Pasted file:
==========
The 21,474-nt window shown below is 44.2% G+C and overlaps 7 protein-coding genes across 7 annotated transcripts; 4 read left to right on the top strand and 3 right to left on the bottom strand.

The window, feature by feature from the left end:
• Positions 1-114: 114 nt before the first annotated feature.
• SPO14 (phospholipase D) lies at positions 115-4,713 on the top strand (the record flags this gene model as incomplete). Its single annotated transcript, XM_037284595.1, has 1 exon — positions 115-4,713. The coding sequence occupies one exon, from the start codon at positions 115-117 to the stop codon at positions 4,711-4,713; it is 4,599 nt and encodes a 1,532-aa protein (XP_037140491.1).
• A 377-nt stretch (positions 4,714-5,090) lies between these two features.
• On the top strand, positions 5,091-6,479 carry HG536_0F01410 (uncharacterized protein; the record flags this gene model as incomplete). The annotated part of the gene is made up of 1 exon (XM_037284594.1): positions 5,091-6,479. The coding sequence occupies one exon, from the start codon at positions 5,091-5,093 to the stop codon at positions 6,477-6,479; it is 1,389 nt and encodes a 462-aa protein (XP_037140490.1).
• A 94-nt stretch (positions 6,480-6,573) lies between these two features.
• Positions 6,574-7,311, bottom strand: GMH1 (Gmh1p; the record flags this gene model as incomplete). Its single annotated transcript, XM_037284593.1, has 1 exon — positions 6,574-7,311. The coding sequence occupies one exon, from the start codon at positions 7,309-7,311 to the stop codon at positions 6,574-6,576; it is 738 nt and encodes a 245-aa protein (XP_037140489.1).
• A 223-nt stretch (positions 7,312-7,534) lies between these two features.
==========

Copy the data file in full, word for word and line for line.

The 21,474-nt window shown below is 44.2% G+C and overlaps 7 protein-coding genes across 7 annotated transcripts; 4 read left to right on the top strand and 3 right to left on the bottom strand.

The window, feature by feature from the left end:
• Positions 1-114: 114 nt before the first annotated feature.
• SPO14 (phospholipase D) lies at positions 115-4,713 on the top strand (the record flags this gene model as incomplete). Its single annotated transcript, XM_037284595.1, has 1 exon — positions 115-4,713. The coding sequence occupies one exon, from the start codon at positions 115-117 to the stop codon at positions 4,711-4,713; it is 4,599 nt and encodes a 1,532-aa protein (XP_037140491.1).
• A 377-nt stretch (positions 4,714-5,090) lies between these two features.
• On the top strand, positions 5,091-6,479 carry HG536_0F01410 (uncharacterized protein; the record flags this gene model as incomplete). The annotated part of the gene is made up of 1 exon (XM_037284594.1): positions 5,091-6,479. The coding sequence occupies one exon, from the start codon at positions 5,091-5,093 to the stop codon at positions 6,477-6,479; it is 1,389 nt and encodes a 462-aa protein (XP_037140490.1).
• A 94-nt stretch (positions 6,480-6,573) lies between these two features.
• Positions 6,574-7,311, bottom strand: GMH1 (Gmh1p; the record flags this gene model as incomplete). Its single annotated transcript, XM_037284593.1, has 1 exon — positions 6,574-7,311. The coding sequence occupies one exon, from the start codon at positions 7,309-7,311 to the stop codon at positions 6,574-6,576; it is 738 nt and encodes a 245-aa protein (XP_037140489.1).
• A 223-nt stretch (positions 7,312-7,534) lies between these two features.